Respondent concedes that it works with former employees of Complainant in order to create its “information database” and expose the “criminal operations” and “fraudulent practices” at Gateway Classic Cars. Respondent states that its hope is that “by exposing the fraudulent practices at Gateway Classic Cars, which they would amend their business practices so that legal action does cause them and their employee’s harm.”
Accordingly, Respondent asserts that it would agree to turn over the disputed domain name to Complainant in exchange for certain changes to Complainant’s business practices.
6. Discussion and Findings
Under paragraph 4(a) of the Policy, to succeed Complainant must satisfy the Panel that:
(i) the disputed domain name is identical or confusingly similar to a trademark or service mark in which Complainant has rights;
(ii) Respondent has no rights or legitimate interests in respect of the disputed domain name; and
(iii) the disputed domain name was registered and is being used in bad faith.
Furthermore, although Respondent in this case technically submitted a response one day beyond the formal deadline, the Panel accepts and considers the Response as if timely filed, as well as the parties’ further unsolicited submissions.
A. Identical or Confusingly Similar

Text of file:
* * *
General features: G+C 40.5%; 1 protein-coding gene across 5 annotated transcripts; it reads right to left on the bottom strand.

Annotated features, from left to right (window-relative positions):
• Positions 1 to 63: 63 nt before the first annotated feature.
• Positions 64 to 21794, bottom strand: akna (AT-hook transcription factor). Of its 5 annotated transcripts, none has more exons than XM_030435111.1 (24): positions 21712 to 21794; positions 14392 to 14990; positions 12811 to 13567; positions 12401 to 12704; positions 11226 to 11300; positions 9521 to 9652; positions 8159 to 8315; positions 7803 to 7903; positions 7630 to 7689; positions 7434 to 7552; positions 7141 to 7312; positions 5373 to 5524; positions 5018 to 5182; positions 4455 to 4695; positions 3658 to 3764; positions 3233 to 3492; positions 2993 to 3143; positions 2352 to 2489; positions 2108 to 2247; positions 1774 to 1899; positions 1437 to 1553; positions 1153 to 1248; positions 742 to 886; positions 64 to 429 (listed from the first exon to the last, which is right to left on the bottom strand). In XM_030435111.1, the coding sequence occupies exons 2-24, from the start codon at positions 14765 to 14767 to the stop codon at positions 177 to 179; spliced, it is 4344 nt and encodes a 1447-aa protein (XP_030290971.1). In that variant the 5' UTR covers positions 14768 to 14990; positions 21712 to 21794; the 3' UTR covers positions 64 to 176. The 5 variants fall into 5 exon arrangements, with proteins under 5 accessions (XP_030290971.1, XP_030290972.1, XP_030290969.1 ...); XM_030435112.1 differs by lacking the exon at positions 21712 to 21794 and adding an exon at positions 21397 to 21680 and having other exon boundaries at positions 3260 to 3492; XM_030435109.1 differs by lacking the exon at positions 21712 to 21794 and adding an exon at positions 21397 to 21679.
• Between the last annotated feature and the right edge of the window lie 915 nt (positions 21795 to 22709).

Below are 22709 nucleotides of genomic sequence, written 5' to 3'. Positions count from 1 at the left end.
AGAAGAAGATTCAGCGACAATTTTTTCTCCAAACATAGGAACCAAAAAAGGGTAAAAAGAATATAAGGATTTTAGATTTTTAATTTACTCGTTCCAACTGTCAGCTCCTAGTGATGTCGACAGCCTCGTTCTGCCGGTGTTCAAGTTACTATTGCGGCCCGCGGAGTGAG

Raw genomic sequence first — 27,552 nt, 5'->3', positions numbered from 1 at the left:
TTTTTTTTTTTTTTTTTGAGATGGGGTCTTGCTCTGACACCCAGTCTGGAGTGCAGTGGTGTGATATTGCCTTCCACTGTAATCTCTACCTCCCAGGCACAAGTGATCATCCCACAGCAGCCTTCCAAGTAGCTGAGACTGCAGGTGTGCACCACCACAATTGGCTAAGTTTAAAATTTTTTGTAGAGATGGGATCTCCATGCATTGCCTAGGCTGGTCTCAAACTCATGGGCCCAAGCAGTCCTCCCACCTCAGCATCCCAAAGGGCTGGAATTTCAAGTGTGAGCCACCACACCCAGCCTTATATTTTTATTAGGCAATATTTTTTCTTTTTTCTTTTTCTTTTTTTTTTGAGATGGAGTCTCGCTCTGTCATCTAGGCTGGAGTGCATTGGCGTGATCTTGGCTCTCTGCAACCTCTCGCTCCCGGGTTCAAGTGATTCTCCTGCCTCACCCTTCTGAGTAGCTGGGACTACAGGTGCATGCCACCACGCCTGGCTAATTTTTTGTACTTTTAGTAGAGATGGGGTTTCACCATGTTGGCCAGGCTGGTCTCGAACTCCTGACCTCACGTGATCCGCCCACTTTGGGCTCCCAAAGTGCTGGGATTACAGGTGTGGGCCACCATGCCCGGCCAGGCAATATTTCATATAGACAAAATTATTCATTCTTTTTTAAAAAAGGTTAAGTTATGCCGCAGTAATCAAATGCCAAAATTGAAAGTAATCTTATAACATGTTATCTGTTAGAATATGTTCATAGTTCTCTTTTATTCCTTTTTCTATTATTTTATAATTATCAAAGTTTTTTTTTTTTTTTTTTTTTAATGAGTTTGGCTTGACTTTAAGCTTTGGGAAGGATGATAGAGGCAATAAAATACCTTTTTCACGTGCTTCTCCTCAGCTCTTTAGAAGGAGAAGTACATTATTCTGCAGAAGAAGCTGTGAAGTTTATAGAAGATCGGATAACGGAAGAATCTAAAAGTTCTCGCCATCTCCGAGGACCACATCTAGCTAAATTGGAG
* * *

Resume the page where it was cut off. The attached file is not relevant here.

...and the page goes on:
Ownership of a trademark registration is generally considered to be sufficient evidence that a complainant has the requisite rights in a mark for purposes of paragraph 4(a)(i) of the Policy. WIPO Overview of WIPO Panel Views on Selected UDRP Questions, Third Edition (“WIPO Overview 3.0”), section 1.2.1. Complainant provided evidence of ownership of the GATEWAY CLASSIC CARS trademark, which has been registered in the United States, where Respondent is located, since 1999, long before the disputed domain name was registered by Respondent. With Complainant’s rights in the GATEWAY CLASSIC CARS trademark established, the remaining question under the first element of the Policy is whether the disputed domain name is identical or confusingly similar to the Complaint’s mark. See, e.g., B&H Foto & Electronics Corp. v. Domains by Proxy, Inc. / Joseph Gross, WIPO Case No. D2010-0842.